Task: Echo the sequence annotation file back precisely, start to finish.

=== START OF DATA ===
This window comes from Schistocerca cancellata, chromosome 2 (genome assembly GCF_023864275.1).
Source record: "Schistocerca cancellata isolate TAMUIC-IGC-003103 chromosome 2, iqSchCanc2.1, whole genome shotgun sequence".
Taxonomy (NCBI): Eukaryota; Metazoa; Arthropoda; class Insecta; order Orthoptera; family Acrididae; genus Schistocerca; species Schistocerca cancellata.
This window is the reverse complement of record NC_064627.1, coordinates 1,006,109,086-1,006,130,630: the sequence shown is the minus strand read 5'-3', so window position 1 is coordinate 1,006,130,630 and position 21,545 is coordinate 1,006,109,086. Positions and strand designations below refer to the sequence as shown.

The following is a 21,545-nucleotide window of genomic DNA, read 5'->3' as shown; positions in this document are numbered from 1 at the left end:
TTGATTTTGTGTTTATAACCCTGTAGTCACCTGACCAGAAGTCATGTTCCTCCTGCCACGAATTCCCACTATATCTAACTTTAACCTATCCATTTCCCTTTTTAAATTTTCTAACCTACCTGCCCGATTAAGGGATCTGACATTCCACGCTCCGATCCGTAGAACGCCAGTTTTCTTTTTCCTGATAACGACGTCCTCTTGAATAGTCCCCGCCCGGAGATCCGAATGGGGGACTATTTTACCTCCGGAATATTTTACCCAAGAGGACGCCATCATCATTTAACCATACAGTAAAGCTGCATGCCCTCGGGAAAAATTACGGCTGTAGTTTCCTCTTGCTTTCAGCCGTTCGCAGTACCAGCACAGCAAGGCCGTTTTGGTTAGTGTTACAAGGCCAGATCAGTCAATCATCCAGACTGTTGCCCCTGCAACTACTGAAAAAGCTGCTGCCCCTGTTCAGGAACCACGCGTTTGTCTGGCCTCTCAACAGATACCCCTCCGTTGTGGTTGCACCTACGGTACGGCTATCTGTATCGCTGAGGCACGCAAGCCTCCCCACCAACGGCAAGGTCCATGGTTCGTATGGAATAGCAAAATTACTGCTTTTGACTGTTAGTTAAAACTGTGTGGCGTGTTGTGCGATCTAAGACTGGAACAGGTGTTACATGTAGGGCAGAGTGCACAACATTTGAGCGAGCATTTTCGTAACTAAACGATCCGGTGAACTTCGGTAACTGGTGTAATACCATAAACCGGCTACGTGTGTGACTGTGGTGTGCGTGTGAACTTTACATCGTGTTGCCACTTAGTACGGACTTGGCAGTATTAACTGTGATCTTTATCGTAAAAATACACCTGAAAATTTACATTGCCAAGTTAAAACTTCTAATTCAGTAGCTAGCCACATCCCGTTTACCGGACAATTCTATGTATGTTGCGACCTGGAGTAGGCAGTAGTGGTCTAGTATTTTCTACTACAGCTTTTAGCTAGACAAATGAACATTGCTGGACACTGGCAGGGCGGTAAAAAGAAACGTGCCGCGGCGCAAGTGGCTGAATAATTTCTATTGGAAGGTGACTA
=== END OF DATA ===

This window comes from Schistocerca cancellata, chromosome 2 (genome assembly GCF_023864275.1).
Source record: "Schistocerca cancellata isolate TAMUIC-IGC-003103 chromosome 2, iqSchCanc2.1, whole genome shotgun sequence".
Taxonomy (NCBI): Eukaryota; Metazoa; Arthropoda; class Insecta; order Orthoptera; family Acrididae; genus Schistocerca; species Schistocerca cancellata.
This window is the reverse complement of record NC_064627.1, coordinates 1,006,109,086-1,006,130,630: the sequence shown is the minus strand read 5'-3', so window position 1 is coordinate 1,006,130,630 and position 21,545 is coordinate 1,006,109,086. Positions and strand designations below refer to the sequence as shown.

The following is a 21,545-nucleotide window of genomic DNA, read 5'->3' as shown; positions in this document are numbered from 1 at the left end:
TTGATTTTGTGTTTATAACCCTGTAGTCACCTGACCAGAAGTCATGTTCCTCCTGCCACGAATTCCCACTATATCTAACTTTAACCTATCCATTTCCCTTTTTAAATTTTCTAACCTACCTGCCCGATTAAGGGATCTGACATTCCACGCTCCGATCCGTAGAACGCCAGTTTTCTTTTTCCTGATAACGACGTCCTCTTGAATAGTCCCCGCCCGGAGATCCGAATGGGGGACTATTTTACCTCCGGAATATTTTACCCAAGAGGACGCCATCATCATTTAACCATACAGTAAAGCTGCATGCCCTCGGGAAAAATTACGGCTGTAGTTTCCTCTTGCTTTCAGCCGTTCGCAGTACCAGCACAGCAAGGCCGTTTTGGTTAGTGTTACAAGGCCAGATCAGTCAATCATCCAGACTGTTGCCCCTGCAACTACTGAAAAAGCTGCTGCCCCTGTTCAGGAACCACGCGTTTGTCTGGCCTCTCAACAGATACCCCTCCGTTGTGGTTGCACCTACGGTACGGCTATCTGTATCGCTGAGGCACGCAAGCCTCCCCACCAACGGCAAGGTCCATGGTTCGTATGGAATAGCAAAATTACTGCTTTTGACTGTTAGTTAAAACTGTGTGGCGTGTTGTGCGATCTAAGACTGGAACAGGTGTTACATGTAGGGCAGAGTGCACAACATTTGAGCGAGCATTTTCGTAACTAAACGATCCGGTGAACTTCGGTAACTGGTGTAATACCATAAACCGGCTACGTGTGTGACTGTGGTGTGCGTGTGAACTTTACATCGTGTTGCCACTTAGTACGGACTTGGCAGTATTAACTGTGATCTTTATCGTAAAAATACACCTGAAAATTTACATTGCCAAGTTAAAACTTCTAATTCAGTAGCTAGCCACATCCCGTTTACCGGACAATTCTATGTATGTTGCGACCTGGAGTAGGCAGTAGTGGTCTAGTATTTTCTACTACAGCTTTTAGCTAGACAAATGAACATTGCTGGACACTGGCAGGGCGGTAAAAAGAAACGTGCCGCGGCGCAAGTGGCTGAATAATTTCTATTGGAAGGTGACTA